Wednesday, February 23, 2005

BCC Plans Anti-Litter Law To Make Bangalore Clean

Dumpers, don’t junk this move
BCC Plans Anti-Litter Law To Make Bangalore Clean
The Times of India

Bangalore: Don’t arc that cigarette butt on to the road. Or arbitrarily drop plastic bags, ice cream cups, chocolate wrappers, straws, bottle caps, bus tickets, what not: In short, don’t treat our roads as a trash can.

This is not just the usual empty plea ignored by all. The Bangalore City Corporation is contemplating an anti-litter law to turn the ‘garbage city’ into clean city. The law will pinch where it hurts: It will empty your pocket by Rs 100 every time you dump things. Health inspectors will police the roads on rotation and it’s unlikely you will go scot-free.

BCC chief health officer Dr Nagarbet told The Times of India that the aim is to keep the city clean as far as possible. “In Bangalore, there is no control over public littering and we want to bring in a law through which this can be controlled.’’ The work has begun, albeit in a “micro’’ manner. If a hotel dumps the litter it has spawned, BCC imposes a penalty, but bills it as administrative charges. “We can’t call it a fine because this is not yet an Act,” Dr Nagarbet stated.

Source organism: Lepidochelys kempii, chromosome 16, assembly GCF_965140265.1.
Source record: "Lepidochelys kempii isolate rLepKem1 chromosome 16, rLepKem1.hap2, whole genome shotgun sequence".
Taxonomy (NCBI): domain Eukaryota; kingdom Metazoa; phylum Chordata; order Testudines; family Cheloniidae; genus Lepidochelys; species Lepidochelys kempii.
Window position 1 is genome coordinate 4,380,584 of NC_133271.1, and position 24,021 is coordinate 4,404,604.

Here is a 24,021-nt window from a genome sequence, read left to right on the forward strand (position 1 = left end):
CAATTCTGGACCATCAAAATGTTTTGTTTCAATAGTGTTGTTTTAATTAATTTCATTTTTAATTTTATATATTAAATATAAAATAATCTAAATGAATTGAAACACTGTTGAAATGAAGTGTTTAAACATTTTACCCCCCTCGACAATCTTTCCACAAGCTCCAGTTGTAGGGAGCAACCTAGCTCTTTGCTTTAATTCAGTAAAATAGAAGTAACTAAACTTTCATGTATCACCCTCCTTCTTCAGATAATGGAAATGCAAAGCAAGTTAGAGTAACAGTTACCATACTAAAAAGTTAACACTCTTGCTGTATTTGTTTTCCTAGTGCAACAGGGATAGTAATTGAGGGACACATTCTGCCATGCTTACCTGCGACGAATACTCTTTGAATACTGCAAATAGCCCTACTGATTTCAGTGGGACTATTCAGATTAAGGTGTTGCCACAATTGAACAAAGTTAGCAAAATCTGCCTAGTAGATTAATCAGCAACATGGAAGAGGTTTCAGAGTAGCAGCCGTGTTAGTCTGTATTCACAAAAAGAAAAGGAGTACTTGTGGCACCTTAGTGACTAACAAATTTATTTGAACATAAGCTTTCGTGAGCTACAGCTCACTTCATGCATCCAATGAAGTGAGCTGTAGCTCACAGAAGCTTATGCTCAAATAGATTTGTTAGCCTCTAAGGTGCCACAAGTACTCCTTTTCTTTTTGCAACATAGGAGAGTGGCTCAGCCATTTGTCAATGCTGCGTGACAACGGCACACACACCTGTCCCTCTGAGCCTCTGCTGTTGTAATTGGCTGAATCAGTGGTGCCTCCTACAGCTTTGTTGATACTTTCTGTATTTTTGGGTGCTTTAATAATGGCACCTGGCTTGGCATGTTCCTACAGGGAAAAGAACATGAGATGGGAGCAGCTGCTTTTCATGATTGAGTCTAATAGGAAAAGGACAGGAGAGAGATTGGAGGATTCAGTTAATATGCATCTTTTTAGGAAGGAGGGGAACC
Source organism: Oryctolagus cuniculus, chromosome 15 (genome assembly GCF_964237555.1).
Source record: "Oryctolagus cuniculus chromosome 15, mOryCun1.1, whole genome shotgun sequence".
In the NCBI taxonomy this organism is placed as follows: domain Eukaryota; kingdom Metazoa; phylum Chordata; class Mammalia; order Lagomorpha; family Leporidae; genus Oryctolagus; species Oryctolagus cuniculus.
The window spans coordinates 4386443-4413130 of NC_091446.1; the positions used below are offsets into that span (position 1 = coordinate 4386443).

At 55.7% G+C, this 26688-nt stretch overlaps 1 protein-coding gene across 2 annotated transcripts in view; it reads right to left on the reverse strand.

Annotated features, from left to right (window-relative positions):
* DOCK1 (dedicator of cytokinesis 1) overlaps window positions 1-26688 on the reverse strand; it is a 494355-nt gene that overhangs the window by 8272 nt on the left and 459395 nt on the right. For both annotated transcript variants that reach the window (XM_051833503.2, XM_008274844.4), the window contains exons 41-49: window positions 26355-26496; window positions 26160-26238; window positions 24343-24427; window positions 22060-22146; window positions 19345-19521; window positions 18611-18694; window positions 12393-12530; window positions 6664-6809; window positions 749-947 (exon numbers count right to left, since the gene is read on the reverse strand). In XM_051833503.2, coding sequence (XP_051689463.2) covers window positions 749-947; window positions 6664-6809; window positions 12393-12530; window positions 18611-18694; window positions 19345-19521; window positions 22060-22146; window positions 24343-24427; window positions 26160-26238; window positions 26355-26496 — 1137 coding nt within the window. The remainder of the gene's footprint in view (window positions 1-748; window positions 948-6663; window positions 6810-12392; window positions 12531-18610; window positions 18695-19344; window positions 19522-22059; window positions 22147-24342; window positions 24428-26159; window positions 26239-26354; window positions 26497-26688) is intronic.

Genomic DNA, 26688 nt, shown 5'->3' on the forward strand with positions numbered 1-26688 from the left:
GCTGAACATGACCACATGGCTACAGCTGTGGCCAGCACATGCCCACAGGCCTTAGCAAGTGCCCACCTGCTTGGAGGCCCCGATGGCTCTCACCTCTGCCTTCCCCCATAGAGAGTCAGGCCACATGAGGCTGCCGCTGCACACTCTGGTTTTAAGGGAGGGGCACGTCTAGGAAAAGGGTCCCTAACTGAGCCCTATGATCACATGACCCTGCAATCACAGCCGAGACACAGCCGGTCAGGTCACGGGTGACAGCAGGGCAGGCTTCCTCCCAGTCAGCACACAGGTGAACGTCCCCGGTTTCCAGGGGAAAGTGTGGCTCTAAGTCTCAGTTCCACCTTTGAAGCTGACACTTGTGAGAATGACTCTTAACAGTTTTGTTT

The law may take its own course. The logistics are still being worked out, after which the proposal has to be cleared by the urban development ministry and then passed by the legislature before it comes into effect. But the spadework has begun: health inspectors have started identifying the good, the bad and the ugly areas. Surprise checks are already on.

Still, hitches abound: mayor R. Narayanaswamy has expressed doubts on the law’s strike capabilities. “It will take about two months to put it in place. Our people are not sensitive enough to know it’s their own city they are denigrating. I wonder if it works here the way it did in Singapore and America.’’


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